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Shipping alliance of 4 biggest container operators gets US nod

United States regulators have approved a new alliance between four of the world’s largest container operators.

The US Federal Maritime Commission voted to allow the Ocean Alliance, an agreement among France’s CMA CGM, China’s Cosco Group, Hong Kong’s Orient Overseas Container Line and Taipei-based Evergreen Marine, to become effective as of Monday.

The FMC, which governs the US international ocean transportation system, delayed its initial approval citing concerns about fair pricing for shippers moving cargo in and out of the US The FMC announcement Friday said the decision “follows an exhaustive review process” that “thoroughly examined all aspects of the proposed agreement to assure that competition in the ocean transportation industry would not suffer.”

Federal Maritime Commission

Federal Maritime Commission logo

Commissioner William Doyle of the FMC said in a statement Friday that he approved the alliance after significant changes were made to the original agreement. The agreement now ensures that “parties are limited in their ability to use their collective market power to jointly negotiate contracts” with third parties, Mr. Doyle said.

He added that the language in the Ocean Alliance agreement is now similar to what exists in the alliance agreement known as 2M, between Maersk Line – the A.P. Moller-Maersk shipping unit that is the world’s biggest container line by capacity – and No. 2 global operator Mediterranean Shipping Co.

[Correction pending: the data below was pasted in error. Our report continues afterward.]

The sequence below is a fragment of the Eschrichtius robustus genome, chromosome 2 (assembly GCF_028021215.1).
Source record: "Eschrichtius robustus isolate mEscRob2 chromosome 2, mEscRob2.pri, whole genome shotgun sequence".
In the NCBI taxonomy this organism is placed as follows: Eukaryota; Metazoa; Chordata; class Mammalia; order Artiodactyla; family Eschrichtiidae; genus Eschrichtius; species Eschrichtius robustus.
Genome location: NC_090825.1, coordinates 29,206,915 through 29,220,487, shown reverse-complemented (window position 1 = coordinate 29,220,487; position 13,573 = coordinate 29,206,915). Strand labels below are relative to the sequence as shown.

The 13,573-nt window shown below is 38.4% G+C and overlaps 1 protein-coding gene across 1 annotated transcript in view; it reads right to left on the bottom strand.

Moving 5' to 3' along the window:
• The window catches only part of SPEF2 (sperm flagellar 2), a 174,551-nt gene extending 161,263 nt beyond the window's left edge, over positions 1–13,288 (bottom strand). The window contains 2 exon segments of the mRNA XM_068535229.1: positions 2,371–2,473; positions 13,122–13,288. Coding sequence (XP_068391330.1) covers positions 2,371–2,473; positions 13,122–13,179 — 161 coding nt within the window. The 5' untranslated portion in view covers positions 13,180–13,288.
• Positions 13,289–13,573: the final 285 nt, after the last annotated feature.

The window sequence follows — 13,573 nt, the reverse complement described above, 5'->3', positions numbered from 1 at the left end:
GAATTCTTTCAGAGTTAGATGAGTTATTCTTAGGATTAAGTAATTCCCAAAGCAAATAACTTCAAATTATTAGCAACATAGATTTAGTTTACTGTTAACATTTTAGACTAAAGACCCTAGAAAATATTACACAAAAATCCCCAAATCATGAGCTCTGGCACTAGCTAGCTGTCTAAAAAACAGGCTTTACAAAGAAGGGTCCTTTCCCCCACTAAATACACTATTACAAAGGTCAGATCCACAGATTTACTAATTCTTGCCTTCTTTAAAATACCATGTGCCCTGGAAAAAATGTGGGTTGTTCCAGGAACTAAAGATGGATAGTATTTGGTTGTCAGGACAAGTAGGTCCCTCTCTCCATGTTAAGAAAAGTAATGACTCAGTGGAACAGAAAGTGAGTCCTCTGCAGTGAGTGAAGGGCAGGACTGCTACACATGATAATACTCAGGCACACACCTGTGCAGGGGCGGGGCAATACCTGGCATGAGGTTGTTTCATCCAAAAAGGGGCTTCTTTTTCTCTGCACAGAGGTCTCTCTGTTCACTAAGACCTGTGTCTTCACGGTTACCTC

The parties to the Ocean agreement will be permitted to share their ships, charter space on each other’s vessels and enter arrangements on major international trade lanes. The alliance is slated to become operational in April, 2017.

Shipping alliances have taken on increased importance in a global-shipping industry buffeted by overcapacity and slowing volumes. While freight rates have fallen sharply in recent years, the industry remains highly fragmented. Alliance partners share ships, networks and port calls, which can cut their costs by hundreds of millions of dollars annually.

The new Ocean Alliance will challenge the dominance of the 2M, which has a 16% market share in the Asia to North America route and a 34% share for Asia to Europe. A third grouping called THE Alliance, made up of German, Japanese and Korean operators, is awaiting regulatory approvals and will have a 39% market share for Asia to North America and 30% for Asia to Europe.

Some shipping customers have raised concerns about the spread of vessel-sharing agreements in recent years, saying they make handling shipments at ports far more complicated and costly. Container operators say by next year, the alliances will offer better service compared with individual operators. Their shared resources will give cargo owners more sailings at the best price, they have argued.